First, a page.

When one takes into consideration Carter? s review of Linda Lovelace? s book, Inside Linda Lovelace, when addressing the sexual content of “The Bloody Chamber”, it is easy to understand Carter? s opinion of pornography and as result her reasons for using it in her stories. At the start of the review Carter describes Lovelace? s fame as a result of the “demands of a society that uses libidinal gratification as a soporific in a time of potential social disruption”. From the outset of this review Carter? negativity towards “our Lady of Hard-Core Porn”, is evident, so what is different about Linda Lovelace and the content of her own works that attracts so much argument regarding its pornographic nature? In her review she goes on to remark that “libidinal gratification” is now unlimited but that this has changed as a result of society changing as in short that although we are sexually free now it is only because society says so, which means that if we have to wait for society? s permission we still are not free, (Angela Carter, Shaking a Leg 54). This oppression of women is one of the most commonly debated aspects of pornography.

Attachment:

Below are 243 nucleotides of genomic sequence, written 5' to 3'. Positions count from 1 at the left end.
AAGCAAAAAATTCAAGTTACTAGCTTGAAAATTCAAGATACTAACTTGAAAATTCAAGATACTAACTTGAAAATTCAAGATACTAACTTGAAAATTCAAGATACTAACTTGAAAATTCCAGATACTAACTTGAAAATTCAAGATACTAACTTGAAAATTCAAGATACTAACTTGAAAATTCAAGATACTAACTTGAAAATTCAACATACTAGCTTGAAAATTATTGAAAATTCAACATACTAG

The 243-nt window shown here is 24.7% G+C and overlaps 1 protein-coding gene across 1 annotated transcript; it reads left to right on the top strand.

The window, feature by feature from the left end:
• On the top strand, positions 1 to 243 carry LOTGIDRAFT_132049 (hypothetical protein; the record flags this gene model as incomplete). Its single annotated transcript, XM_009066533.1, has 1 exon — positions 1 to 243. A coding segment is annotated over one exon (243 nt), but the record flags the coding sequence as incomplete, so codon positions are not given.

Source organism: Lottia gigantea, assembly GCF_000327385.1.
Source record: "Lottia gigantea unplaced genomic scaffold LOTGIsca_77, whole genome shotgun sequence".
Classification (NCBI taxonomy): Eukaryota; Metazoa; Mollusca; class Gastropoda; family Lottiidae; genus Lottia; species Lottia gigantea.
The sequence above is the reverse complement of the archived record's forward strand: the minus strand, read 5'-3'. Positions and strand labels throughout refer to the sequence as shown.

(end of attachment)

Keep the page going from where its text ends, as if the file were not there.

The debate develops into deciding what pornography is and what is erotica, the difference being (if one uses Gloria Steinem? s definition as example), that erotica is “mutually pleasurable, sexual expression between people who have enough power to be there by positive choice”, (qtd. by Sheets 637). Although Linda Lovelace claims sexual freedom and wants to be equal in bed, Carter makes sure to point out that the sexual acts that Lovelace boasts about being able to do with her mouth and her vagina she has learned from a man, Chuck, (Carter, Shaking a Leg 54).
In turn when one compares this oppression to “The Bloody Chamber” one can see that indeed there are some obvious examples of masochism, one of which being when the narrator describes having sex as being “impaled”, (Angela Carter, Burning Your Boats, 121) by her husband. Indeed the whole story up until the point where she goes to the forbidden room is one of subjugation. When one takes into consideration the remarks that Carter makes in her article of Lovelace about society, it can be argued that the initial argument regarding the intentions of the sexual content in